• 12. To return to this Main menu page, click on the button located at the bottom of the screen. MAIN menu contains links to each of the Visual Content: Design Principles: Design Principle Links Conclusion Link •Color Final Critique Link •Balance Reference Link •Legibility •Consistency When you have completed all of the principles, you need to do two things. 1. Go to the Conclusion for review and summary. then 2. Go to the Final Critique in the upper right-hand corner. Here you will apply your knowledge of the principles by evaluating five different visuals. You may view the principles in the order of your choice. Note: the Home button returns to the Welcome page.
  • 13. 1/32 Color is defined as the aspect of objects and light sources that may be described in terms of hue, lightness, and saturation for objects. Content: Definition Three main areas Color will be discussed in three areas: • Color Scheme Effectiveness • Color Appeal • Color Consistency
  • 14. 2/32 Color Scheme Effectiveness Area 1 There are 2 areas involved in color scheme effectiveness. Scheme Effectiveness Content: • Figure-ground contrast • Figure/ground • Complementary colors • Avoiding intense complementary color combinations when using large amounts of text because it has a “vibrating” effect on the eyes.
  • 15. 3/32 Color Scheme Effectiveness Figure-ground contrast Area 1 Scheme Effectiveness Figure – the text or objects on a page Content: • Figure/ground Ground – the background Figure Ground Good contrast.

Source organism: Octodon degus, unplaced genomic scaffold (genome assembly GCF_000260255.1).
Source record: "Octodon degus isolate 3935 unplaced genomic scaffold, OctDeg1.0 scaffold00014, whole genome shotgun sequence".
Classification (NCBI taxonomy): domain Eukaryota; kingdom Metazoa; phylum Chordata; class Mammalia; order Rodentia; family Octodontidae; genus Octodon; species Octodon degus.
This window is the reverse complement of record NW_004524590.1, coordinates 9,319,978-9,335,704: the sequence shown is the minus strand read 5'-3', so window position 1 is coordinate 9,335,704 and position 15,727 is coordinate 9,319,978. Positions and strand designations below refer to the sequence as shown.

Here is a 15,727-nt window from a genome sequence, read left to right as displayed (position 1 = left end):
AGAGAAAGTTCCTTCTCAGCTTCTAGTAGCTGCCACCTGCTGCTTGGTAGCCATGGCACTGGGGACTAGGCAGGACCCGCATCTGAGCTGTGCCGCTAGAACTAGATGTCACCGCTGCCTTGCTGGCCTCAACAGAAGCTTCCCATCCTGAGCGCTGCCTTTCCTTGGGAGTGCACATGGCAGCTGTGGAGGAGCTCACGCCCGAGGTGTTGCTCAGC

• 16. In order for your objects (figures) to show up well 4/32 against the background (ground), a strong contrast Area 1 is needed. Scheme Effectiveness Content: Purple Red • Figure/ground -contrast Blue Orange Green Yellow
  • 17. Nonexample 5/32 Color Scheme Effectiveness Figure-ground contrast Area 1 Scheme Effectiveness Content: • Figure/ground -nonexample There is poor contrast in the top 2 lines of text. The dark purple in “Welcome” fades into the background. There’s not enough color difference.
  • 18. 6/32 Color Scheme Effectiveness Figure-ground contrast Area 1 Scheme Effectiveness Content: • Figure/ground -example Good Contrast Poor Contrast With strong contrast, the letters are easy to read. When the text color (figure) is similar to the background (ground), it makes reading difficult.
  • 19. Color Scheme Effectiveness 7/32 Important elements, especially wording, should Area 1 stand out in good contrast to the background. Scheme Effectiveness The simple rule of figure-ground contrast is that Content: • Overview dark figures show up best on light grounds and • Effective sets light figures show up best on dark grounds. •  Your Understanding Different color combinations provide different figure-ground contrasts. According to research conducted by Birren, 1963 the effective combinations are (shown in descending order of legibility): 1st 2nd 3rd 4th 5th Contrast Contrast Contrast Contrast Contrast Contrast Contrast Let’s check your understanding.  Click on the button at the bottom of the page that looks like: YU  Always do YU before moving to the next slide!  YU